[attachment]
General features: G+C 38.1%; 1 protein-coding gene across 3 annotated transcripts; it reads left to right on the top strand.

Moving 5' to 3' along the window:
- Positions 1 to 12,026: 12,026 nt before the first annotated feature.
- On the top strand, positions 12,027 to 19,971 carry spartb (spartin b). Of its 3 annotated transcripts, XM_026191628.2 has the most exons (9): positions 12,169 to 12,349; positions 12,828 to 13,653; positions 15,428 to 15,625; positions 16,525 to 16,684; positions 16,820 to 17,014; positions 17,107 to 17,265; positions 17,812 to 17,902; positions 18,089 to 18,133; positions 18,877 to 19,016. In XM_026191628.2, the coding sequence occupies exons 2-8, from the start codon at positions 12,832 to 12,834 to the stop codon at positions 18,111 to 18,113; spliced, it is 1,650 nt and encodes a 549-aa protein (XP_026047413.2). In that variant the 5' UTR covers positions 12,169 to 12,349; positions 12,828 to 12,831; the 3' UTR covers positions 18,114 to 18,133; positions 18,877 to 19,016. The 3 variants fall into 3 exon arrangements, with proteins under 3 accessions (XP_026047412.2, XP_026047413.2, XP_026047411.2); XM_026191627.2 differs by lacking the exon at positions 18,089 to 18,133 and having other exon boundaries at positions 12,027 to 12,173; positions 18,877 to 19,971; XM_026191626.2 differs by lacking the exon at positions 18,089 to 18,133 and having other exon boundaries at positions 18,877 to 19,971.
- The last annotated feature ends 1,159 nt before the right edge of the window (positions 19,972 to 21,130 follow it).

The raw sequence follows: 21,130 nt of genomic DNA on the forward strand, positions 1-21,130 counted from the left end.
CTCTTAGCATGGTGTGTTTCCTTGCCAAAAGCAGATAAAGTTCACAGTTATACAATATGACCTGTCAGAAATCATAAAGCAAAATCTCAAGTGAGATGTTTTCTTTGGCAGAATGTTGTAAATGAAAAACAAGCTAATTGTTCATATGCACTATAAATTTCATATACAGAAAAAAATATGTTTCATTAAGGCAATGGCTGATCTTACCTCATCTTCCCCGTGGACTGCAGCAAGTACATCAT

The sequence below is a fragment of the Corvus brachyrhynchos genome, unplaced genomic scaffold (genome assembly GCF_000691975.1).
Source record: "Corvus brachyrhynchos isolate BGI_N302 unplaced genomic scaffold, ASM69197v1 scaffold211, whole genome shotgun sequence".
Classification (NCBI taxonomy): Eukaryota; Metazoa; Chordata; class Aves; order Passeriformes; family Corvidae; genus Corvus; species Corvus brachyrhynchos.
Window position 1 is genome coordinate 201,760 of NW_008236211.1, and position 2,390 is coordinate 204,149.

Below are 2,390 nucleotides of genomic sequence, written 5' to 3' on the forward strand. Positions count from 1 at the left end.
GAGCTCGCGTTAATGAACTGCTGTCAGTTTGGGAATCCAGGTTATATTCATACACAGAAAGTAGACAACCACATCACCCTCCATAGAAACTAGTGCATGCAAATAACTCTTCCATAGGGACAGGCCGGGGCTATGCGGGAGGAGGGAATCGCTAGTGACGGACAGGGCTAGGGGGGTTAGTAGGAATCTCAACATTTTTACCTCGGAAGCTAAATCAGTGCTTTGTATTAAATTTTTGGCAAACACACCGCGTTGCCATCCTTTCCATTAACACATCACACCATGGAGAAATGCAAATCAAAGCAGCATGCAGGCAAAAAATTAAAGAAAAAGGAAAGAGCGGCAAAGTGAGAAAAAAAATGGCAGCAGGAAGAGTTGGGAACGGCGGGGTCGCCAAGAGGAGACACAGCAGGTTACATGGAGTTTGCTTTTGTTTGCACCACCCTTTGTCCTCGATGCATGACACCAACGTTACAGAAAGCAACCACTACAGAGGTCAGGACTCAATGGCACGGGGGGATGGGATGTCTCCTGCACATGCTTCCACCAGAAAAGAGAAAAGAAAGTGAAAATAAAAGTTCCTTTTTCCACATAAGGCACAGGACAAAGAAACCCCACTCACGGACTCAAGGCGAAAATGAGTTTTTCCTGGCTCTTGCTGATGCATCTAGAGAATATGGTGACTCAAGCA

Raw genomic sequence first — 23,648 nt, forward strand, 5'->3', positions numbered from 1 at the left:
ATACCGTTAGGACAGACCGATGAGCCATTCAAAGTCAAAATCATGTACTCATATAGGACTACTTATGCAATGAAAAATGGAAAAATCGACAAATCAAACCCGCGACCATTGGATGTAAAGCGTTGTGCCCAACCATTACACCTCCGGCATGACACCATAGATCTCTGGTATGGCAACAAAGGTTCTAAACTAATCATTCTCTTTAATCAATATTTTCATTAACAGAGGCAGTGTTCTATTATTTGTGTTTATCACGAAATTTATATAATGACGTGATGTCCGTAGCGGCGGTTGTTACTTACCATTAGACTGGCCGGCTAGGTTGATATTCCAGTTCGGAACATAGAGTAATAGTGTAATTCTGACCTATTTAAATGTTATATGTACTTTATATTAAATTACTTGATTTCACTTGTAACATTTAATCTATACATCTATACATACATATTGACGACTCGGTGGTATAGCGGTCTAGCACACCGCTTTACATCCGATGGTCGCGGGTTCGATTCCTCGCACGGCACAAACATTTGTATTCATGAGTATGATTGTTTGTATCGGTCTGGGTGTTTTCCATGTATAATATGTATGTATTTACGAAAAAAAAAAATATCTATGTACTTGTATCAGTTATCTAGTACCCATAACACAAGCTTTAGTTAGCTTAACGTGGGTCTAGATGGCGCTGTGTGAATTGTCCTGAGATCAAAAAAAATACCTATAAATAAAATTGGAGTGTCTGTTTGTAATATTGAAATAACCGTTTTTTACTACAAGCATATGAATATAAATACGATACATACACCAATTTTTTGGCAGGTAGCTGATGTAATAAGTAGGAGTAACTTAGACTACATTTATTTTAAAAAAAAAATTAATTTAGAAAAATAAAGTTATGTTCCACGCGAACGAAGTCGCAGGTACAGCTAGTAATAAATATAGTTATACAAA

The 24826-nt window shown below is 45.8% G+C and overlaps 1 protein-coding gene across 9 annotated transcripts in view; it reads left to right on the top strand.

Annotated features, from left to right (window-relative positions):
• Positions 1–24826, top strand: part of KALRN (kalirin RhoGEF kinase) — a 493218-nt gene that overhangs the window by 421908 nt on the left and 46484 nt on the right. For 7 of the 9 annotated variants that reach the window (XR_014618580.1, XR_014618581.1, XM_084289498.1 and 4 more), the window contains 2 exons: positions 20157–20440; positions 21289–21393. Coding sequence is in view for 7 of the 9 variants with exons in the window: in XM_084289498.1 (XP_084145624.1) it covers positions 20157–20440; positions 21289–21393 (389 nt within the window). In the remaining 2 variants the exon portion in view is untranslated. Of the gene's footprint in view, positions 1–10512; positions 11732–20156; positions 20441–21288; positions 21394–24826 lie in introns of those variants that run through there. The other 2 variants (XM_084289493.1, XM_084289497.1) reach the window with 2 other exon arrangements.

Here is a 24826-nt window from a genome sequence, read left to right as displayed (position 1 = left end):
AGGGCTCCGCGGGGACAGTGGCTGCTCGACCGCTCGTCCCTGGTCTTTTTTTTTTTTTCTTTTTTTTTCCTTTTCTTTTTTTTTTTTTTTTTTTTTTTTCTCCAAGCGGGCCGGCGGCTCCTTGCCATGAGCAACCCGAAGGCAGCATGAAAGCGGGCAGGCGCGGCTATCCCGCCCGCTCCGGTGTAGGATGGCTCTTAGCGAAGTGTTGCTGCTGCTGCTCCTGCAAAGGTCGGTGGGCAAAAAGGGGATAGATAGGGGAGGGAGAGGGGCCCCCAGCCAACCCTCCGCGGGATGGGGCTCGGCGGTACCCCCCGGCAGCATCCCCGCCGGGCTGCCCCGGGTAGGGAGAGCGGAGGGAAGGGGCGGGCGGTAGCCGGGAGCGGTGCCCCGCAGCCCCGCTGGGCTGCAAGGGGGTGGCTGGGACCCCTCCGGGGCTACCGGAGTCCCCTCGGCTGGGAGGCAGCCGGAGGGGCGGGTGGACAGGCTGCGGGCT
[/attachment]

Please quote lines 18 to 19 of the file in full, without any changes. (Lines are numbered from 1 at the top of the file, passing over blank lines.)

• Positions 1–24826, top strand: part of KALRN (kalirin RhoGEF kinase) — a 493218-nt gene that overhangs the window by 421908 nt on the left and 46484 nt on the right. For 7 of the 9 annotated variants that reach the window (XR_014618580.1, XR_014618581.1, XM_084289498.1 and 4 more), the window contains 2 exons: positions 20157–20440; positions 21289–21393. Coding sequence is in view for 7 of the 9 variants with exons in the window: in XM_084289498.1 (XP_084145624.1) it covers positions 20157–20440; positions 21289–21393 (389 nt within the window). In the remaining 2 variants the exon portion in view is untranslated. Of the gene's footprint in view, positions 1–10512; positions 11732–20156; positions 20441–21288; positions 21394–24826 lie in introns of those variants that run through there. The other 2 variants (XM_084289493.1, XM_084289497.1) reach the window with 2 other exon arrangements.

Here is a 24826-nt window from a genome sequence, read left to right as displayed (position 1 = left end):